Duvall discussed a speech by Jeffrey M. Lacker, president of the Federal Reserve Bank of Richmond, Va., during a recent Summit on Early Childhood Development in Virginia.
Lacker stressed the importance of early childhood education in helping Kentucky escape a long cycle of poverty.
"Lacker believes acquiring those skills must begin between birth and age 5 with early childhood development investments that pay off later with the accumulation of more skills in elementary and high school and beyond," said Duvall. "The early investment in pre-school education is thus compounded many times into adulthood, resulting in faster economic growth."
As local columnist Dr. Sandford Weiler pointed out, family interaction provides the best education for children through the age of 6.
Unfortunately, family interaction is not a positive experience for a growing percentage of our children. Too many parents appear to have little or no concern about the education of their children.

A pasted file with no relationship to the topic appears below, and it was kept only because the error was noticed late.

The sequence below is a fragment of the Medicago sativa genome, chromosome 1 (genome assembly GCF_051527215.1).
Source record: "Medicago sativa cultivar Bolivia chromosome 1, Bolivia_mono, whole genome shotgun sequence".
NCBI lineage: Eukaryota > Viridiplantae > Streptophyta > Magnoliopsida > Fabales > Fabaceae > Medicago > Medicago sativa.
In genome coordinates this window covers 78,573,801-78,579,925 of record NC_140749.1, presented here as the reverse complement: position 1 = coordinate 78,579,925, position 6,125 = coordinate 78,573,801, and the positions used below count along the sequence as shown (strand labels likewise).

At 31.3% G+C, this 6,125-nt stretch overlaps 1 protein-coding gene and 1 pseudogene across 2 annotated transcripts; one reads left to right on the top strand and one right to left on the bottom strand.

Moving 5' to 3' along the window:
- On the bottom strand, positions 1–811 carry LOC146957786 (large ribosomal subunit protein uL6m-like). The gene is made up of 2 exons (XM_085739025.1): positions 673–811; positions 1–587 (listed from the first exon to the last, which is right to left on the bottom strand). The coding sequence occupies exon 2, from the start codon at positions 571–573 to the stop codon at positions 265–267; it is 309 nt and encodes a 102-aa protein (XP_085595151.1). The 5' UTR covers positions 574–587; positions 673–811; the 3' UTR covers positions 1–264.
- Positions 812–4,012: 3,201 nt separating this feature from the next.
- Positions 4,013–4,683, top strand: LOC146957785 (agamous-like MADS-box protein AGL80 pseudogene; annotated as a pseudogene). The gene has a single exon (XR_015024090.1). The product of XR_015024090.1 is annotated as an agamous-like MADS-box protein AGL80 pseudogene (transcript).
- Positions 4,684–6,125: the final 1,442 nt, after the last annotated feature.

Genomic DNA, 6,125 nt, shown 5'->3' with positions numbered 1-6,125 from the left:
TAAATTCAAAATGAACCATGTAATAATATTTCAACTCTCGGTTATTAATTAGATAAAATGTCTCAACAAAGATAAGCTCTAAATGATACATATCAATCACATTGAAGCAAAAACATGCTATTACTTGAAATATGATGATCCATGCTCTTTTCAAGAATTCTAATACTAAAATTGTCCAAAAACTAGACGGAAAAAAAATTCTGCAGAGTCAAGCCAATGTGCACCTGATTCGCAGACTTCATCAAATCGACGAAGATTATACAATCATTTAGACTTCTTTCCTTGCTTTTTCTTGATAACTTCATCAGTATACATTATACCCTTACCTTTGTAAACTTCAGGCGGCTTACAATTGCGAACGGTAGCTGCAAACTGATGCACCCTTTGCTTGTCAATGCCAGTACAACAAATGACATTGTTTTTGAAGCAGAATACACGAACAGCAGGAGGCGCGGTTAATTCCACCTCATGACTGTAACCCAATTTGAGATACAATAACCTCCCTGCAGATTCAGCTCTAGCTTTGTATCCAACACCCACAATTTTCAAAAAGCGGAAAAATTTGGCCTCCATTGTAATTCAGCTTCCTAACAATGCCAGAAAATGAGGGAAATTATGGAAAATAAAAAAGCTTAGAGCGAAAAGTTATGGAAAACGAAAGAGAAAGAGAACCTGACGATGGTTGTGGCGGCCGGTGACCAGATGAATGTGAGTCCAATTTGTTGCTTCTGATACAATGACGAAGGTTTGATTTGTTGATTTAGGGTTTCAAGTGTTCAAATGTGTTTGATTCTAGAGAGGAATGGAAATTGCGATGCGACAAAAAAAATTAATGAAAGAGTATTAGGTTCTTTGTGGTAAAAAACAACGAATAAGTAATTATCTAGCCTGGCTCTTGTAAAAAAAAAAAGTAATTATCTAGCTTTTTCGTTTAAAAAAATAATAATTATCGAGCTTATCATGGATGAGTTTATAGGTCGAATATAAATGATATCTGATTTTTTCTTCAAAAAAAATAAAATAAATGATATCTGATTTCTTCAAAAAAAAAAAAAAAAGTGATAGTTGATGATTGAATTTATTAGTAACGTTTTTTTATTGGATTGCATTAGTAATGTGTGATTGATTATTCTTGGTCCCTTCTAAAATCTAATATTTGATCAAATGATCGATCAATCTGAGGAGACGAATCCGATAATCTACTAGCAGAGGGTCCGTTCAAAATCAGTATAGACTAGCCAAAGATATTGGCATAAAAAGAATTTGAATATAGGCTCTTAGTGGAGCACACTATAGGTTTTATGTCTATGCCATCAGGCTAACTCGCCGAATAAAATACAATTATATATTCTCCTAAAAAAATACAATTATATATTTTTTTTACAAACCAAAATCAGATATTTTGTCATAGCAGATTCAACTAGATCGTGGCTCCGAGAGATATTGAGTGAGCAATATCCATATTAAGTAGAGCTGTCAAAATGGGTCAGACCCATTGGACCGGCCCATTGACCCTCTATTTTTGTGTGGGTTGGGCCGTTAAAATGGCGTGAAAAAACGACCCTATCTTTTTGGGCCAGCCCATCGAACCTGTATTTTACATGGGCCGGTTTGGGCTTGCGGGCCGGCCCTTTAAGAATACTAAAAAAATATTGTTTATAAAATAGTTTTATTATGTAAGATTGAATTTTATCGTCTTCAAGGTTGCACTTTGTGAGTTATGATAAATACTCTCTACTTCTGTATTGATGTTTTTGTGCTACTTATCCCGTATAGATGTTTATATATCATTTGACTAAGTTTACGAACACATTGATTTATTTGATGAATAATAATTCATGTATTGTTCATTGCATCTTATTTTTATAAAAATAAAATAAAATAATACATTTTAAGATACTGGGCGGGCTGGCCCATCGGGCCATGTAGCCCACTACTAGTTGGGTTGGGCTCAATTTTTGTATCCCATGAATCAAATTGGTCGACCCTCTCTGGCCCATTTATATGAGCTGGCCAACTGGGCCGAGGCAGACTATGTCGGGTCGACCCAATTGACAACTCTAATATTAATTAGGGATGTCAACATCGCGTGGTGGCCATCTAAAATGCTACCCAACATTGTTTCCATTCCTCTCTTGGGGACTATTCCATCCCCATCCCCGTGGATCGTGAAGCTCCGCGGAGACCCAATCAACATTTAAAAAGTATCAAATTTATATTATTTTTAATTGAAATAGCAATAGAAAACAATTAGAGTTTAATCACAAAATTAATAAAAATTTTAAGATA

The best hope for the next generation to avoid repeating mistakes of generations past is to provide them with educational opportunities at the earliest age possible.
Even though poverty may not be as bad in our nation or state as it was in past years in some measurements, the laziness level seems to have skyrocketed.
Harlan County has suffered in many ways because numerous families remain dependent on the welfare state, with one generation after another showing little or no interest in taking responsibility for their future.
Children in families such as these learn very little from their parents except bad habits and need as many positive influences as possible to help them break the cycle of poverty.
Reducing the number of people in poverty is a worthy goal, but the children locked in those situations need all the help they can get now.
Improving early childhood education would take a bigger chunk of our tax dollars now, but it would save money later if the children of today can become productive adults.